When possible, it is important for a person to get out of bed and start walking to prevent blood clots and wake the bowels. Medical staff can assist with getting out of bed and will allow a person to start drinking fluids and slowly start eating solid food when appropriate.
When a person is discharged from the hospital, they will receive pain medication and stool softeners. The healthcare team will also provide instructions regarding any restrictions on activity or diet. Depending on the individual and type of surgery, recovery may take roughly 4–8 weeks. A doctor will also schedule a postoperative appointment.
Following a successful nephrectomy, most people can continue living normal, healthy lives with one kidney.
After surgery, a person will regularly attend checkups to monitor how the remaining kidney is functioning. A doctor will likely perform blood and imaging tests every 3–6 months during the first 2 years. A person should also have regular kidney function tests to check creatinine and glomerular filtration rate (GFR). A doctor will also check urine for protein, which may indicate some kidney damage.
To protect their remaining kidney, a person may wish to avoid sports and activities involving heavy contact or collisions. Most individuals with one kidney due to nephrectomy related to kidney cancer typically do not need to follow a special diet.
After a successful nephrectomy, it is possible for renal cancer to recur in the kidneys or the structures adjacent to the kidney. A doctor can remove the new tumor with a nephrectomy or other treatments, such as radiation therapy, chemotherapy, targeted therapy, immunotherapy, or some combination of these.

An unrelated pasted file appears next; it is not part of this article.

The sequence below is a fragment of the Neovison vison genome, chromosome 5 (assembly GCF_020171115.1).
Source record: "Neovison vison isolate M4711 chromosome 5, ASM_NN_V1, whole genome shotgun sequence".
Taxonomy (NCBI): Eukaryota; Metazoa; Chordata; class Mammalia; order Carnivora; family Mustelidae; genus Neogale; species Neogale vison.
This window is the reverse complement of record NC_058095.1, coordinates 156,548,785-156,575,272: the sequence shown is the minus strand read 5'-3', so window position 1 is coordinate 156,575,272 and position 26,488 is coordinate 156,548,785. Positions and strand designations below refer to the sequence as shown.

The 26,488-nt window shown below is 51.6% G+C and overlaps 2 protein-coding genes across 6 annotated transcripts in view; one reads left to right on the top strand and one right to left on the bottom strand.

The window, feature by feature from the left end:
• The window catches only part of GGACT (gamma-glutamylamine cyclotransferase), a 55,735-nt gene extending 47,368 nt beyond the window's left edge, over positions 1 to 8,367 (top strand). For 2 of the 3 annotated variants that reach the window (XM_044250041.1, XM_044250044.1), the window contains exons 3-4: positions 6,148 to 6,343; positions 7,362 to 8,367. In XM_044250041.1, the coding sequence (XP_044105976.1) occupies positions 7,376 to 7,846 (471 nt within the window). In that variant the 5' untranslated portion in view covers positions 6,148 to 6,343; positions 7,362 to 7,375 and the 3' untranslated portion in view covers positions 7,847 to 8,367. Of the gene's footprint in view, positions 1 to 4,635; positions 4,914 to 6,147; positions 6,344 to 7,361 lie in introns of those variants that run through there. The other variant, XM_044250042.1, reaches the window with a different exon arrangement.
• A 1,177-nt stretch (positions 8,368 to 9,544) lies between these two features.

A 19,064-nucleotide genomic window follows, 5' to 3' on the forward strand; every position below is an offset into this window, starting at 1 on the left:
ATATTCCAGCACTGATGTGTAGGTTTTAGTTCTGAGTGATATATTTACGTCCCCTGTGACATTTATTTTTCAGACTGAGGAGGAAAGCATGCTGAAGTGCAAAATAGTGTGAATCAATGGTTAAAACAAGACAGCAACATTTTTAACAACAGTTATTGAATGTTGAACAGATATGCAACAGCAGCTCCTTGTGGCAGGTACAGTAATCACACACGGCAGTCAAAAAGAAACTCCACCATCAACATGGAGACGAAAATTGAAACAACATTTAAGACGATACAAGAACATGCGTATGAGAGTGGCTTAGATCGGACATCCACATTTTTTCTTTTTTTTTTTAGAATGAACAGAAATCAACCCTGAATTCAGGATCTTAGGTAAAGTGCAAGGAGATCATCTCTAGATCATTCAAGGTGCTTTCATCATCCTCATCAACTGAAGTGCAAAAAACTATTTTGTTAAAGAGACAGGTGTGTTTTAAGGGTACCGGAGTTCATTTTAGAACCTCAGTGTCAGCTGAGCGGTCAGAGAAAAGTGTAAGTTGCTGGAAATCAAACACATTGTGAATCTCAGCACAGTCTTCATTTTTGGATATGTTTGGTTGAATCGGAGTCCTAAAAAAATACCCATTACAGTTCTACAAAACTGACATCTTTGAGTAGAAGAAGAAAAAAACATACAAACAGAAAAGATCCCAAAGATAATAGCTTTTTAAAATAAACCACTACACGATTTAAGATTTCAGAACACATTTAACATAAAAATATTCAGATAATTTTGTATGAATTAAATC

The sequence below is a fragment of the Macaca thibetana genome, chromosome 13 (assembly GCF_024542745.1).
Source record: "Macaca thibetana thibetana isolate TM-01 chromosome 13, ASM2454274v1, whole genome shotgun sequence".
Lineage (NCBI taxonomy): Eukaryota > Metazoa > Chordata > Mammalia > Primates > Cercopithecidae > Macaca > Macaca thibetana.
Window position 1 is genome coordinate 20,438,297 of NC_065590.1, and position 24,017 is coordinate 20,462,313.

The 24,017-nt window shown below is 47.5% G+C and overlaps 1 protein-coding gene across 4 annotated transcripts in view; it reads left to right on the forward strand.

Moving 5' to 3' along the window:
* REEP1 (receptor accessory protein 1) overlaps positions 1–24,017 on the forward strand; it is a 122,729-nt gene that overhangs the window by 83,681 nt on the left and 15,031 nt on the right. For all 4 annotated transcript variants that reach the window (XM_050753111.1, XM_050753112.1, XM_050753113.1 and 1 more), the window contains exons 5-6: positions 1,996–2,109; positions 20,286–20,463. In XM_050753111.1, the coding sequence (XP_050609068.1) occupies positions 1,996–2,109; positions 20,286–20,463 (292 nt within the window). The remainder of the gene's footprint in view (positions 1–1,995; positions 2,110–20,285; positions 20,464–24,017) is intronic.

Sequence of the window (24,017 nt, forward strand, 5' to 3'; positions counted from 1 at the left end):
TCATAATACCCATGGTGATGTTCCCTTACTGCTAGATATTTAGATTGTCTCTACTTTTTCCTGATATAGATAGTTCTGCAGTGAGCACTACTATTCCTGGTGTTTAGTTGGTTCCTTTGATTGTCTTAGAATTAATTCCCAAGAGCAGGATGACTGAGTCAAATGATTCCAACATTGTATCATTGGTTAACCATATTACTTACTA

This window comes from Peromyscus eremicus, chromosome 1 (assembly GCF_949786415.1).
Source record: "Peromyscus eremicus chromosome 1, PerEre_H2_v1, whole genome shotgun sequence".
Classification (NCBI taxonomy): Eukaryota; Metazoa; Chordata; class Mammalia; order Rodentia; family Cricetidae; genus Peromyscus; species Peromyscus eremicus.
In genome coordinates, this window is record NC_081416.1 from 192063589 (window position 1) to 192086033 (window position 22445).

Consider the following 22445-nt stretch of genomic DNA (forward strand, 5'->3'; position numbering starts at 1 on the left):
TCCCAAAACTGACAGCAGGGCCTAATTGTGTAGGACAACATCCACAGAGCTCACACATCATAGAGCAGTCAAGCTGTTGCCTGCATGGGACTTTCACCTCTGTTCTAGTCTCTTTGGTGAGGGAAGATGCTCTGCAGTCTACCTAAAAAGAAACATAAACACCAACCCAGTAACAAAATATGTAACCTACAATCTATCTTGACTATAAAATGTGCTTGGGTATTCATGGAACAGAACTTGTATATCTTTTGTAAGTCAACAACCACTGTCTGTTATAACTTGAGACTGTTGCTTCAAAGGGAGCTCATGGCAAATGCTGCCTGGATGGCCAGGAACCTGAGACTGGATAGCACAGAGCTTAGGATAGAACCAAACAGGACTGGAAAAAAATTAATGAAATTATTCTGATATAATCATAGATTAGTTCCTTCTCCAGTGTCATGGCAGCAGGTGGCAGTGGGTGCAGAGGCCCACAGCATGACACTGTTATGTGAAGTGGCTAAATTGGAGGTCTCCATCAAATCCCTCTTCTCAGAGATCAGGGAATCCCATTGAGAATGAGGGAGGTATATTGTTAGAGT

At present, researchers do not know enough about kidney cancer to provide guidelines for definitively lowering the risk of recurrence. However, adopting
- stopping smoking
- eating well
- exercising regularly
- maintaining a moderate weight
Some guidelines also recommend using immunotherapy for high risk individuals.
A nephrectomy is a type of surgery to remove part or all of a kidney. It is one of the main treatment options for kidney cancer. A surgeon can use different approaches depending on the size, type, and location of the renal tumor.
Depending on the type of surgery, a person may remain in the hospital for 1–7 days, and recovery may take 4–8 weeks. A person can usually live a long and healthy life with one kidney. After surgery, a person will attend regular checkups to ensure their kidney is healthy and functioning.